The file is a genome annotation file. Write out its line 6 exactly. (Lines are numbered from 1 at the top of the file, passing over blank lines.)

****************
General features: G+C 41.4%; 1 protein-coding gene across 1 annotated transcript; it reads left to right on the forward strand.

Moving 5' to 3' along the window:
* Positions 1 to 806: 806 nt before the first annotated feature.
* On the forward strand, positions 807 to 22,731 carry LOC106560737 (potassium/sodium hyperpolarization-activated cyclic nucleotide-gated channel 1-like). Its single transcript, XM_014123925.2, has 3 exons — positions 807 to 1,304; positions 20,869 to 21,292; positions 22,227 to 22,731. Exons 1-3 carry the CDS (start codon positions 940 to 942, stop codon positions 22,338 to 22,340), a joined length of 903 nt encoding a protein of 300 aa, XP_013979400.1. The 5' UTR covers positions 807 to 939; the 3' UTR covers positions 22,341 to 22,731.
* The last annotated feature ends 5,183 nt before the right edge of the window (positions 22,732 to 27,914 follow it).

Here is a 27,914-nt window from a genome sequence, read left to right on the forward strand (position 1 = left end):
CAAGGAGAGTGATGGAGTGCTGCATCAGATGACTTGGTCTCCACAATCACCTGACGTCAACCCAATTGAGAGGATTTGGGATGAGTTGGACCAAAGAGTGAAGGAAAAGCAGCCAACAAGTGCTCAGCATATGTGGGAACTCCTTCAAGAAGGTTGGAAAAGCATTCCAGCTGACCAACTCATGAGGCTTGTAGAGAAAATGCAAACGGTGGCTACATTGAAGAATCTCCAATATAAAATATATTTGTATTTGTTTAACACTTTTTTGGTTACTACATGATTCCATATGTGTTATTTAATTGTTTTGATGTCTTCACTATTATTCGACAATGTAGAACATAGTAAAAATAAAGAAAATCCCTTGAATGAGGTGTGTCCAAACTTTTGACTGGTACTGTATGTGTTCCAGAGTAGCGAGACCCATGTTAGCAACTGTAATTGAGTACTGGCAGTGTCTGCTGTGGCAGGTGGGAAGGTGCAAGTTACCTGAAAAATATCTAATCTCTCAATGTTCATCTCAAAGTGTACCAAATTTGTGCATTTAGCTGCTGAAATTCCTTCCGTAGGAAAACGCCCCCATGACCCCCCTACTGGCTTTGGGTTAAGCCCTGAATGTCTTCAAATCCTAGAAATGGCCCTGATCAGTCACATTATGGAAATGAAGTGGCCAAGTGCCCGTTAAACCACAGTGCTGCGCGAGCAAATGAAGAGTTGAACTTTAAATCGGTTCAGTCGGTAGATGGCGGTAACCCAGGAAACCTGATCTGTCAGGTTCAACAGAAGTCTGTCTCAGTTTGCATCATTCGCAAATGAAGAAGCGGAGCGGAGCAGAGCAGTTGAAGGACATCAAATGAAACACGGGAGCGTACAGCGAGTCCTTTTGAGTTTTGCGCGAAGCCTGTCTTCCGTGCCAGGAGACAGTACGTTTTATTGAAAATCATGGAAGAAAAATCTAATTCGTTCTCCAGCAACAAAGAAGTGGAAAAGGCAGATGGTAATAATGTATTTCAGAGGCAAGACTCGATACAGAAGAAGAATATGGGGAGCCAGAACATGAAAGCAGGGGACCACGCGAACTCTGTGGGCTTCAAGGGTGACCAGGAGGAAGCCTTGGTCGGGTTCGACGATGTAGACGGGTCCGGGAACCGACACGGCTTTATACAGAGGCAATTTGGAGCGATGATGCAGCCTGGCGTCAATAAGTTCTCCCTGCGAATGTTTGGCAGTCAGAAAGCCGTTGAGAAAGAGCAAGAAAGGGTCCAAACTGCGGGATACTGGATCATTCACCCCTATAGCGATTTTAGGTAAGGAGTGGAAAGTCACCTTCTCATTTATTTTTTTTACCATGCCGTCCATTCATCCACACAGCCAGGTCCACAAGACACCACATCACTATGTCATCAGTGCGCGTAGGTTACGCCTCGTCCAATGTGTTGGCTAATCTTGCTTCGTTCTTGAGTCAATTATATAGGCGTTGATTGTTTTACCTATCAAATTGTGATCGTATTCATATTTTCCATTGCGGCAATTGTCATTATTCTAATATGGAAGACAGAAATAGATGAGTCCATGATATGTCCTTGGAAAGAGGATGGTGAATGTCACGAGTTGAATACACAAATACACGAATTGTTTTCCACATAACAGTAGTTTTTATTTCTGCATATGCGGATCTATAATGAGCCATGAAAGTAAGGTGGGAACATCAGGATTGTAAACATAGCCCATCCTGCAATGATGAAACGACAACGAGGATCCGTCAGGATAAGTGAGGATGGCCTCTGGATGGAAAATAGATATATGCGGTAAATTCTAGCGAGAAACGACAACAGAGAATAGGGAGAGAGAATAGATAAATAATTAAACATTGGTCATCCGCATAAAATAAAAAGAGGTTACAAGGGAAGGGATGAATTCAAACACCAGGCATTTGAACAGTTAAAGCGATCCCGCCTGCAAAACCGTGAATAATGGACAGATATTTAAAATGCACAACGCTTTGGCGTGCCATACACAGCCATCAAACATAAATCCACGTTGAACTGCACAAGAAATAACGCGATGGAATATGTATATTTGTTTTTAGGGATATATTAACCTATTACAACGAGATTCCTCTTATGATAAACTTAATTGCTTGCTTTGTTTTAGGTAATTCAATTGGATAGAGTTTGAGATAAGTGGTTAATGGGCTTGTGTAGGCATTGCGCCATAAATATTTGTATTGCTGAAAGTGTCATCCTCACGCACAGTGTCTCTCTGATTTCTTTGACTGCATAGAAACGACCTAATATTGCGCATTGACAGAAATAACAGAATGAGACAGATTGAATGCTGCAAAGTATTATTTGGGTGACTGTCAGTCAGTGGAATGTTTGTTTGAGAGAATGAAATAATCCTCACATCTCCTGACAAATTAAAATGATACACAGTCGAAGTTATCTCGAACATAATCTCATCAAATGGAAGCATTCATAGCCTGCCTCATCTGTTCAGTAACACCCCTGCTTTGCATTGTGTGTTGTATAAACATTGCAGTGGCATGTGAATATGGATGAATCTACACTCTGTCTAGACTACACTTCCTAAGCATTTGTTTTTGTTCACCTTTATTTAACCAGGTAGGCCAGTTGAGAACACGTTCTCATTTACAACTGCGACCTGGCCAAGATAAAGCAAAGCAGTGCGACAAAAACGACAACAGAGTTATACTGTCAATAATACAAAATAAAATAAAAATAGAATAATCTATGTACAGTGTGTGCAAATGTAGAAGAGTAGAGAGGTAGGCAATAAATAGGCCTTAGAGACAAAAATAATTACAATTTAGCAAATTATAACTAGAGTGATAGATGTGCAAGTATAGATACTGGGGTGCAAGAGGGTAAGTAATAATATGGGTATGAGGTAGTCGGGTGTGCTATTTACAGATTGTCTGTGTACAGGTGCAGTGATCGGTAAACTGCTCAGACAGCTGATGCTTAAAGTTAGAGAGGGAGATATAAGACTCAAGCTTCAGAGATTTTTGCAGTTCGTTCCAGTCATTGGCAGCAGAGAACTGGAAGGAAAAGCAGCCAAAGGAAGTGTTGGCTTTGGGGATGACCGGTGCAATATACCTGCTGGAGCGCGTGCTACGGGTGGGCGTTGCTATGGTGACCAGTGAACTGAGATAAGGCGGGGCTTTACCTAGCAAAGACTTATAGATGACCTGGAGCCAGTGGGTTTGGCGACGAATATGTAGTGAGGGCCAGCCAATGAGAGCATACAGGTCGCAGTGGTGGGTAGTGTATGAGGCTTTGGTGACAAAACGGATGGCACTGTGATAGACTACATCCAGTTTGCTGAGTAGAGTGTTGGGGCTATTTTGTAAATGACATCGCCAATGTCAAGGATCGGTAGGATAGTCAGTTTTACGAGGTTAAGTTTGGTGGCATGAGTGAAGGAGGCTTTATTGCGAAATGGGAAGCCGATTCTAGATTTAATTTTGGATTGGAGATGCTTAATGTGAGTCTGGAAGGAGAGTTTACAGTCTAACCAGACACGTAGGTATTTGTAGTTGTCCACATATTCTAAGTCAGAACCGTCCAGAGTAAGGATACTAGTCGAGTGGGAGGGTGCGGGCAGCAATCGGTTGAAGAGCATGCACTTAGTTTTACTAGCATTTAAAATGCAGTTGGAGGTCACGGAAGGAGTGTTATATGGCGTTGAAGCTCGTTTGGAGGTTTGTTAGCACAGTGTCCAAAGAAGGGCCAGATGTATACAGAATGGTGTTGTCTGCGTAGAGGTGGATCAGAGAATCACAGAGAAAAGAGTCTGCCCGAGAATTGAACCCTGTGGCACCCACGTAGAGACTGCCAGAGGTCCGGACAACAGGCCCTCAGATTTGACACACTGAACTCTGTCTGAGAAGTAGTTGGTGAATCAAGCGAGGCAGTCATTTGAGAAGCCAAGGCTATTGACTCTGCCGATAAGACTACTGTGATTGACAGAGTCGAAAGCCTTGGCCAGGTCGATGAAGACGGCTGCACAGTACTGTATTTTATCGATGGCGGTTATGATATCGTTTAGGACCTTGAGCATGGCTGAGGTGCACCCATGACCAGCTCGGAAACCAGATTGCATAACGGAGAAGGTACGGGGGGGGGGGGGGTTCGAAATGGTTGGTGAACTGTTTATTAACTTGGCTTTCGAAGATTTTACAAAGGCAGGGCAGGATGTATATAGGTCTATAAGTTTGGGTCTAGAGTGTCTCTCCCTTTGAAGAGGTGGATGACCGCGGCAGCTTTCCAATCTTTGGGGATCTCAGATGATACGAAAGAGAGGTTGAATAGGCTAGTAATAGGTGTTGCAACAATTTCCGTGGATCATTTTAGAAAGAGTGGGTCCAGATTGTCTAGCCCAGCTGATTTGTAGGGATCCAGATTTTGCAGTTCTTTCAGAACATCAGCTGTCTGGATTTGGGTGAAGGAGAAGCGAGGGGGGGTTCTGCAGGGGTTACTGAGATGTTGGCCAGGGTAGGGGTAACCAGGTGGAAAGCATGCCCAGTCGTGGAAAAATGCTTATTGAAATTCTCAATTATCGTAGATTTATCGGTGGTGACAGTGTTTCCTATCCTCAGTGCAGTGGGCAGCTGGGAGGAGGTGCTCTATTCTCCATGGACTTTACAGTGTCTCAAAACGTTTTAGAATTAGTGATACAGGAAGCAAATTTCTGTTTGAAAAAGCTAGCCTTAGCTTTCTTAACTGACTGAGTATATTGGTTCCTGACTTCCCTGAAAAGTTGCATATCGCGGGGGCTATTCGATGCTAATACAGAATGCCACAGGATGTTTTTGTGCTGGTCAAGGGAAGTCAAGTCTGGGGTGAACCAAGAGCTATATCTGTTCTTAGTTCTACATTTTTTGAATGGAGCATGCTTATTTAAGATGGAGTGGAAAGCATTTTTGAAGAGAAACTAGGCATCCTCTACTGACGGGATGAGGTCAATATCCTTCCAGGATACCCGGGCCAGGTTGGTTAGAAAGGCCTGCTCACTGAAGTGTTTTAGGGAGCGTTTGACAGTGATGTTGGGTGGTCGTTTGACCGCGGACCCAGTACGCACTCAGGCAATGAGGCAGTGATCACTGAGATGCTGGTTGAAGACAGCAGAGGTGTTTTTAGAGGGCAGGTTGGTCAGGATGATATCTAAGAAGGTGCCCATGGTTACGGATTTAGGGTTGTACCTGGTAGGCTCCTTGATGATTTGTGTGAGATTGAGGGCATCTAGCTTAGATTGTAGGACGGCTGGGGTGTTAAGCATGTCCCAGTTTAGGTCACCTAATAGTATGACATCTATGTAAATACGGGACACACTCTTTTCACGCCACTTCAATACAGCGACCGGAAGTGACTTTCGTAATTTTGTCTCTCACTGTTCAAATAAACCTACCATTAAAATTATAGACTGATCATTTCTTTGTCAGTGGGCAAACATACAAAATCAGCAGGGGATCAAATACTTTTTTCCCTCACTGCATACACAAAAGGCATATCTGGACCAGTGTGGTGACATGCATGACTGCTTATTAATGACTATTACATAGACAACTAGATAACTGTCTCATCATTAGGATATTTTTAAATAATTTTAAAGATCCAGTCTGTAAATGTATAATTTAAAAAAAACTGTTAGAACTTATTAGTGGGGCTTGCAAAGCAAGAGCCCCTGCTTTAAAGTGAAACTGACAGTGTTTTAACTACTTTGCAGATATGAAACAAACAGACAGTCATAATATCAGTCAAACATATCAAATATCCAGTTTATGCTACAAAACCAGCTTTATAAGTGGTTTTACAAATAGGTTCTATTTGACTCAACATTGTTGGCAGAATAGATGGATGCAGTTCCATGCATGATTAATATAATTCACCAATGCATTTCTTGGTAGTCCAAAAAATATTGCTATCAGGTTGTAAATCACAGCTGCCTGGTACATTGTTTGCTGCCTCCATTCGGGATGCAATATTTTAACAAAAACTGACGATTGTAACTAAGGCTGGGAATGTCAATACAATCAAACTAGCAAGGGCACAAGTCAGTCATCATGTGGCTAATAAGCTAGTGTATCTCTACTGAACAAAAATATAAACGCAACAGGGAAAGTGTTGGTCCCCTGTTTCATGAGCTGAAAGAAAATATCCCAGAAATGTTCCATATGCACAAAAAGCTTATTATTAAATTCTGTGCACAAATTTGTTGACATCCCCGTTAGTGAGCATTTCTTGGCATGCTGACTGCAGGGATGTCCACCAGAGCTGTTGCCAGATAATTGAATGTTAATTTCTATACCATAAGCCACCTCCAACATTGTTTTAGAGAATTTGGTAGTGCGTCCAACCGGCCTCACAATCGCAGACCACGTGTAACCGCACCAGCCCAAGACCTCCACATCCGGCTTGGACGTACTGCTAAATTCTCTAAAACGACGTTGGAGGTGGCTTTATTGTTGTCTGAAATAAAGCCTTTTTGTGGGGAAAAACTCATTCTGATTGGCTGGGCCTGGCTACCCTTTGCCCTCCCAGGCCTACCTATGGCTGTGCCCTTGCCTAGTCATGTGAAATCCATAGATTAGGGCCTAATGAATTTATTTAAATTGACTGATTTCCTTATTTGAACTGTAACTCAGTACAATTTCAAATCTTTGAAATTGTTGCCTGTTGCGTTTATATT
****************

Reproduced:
Here is a 27,914-nt window from a genome sequence, read left to right on the forward strand (position 1 = left end):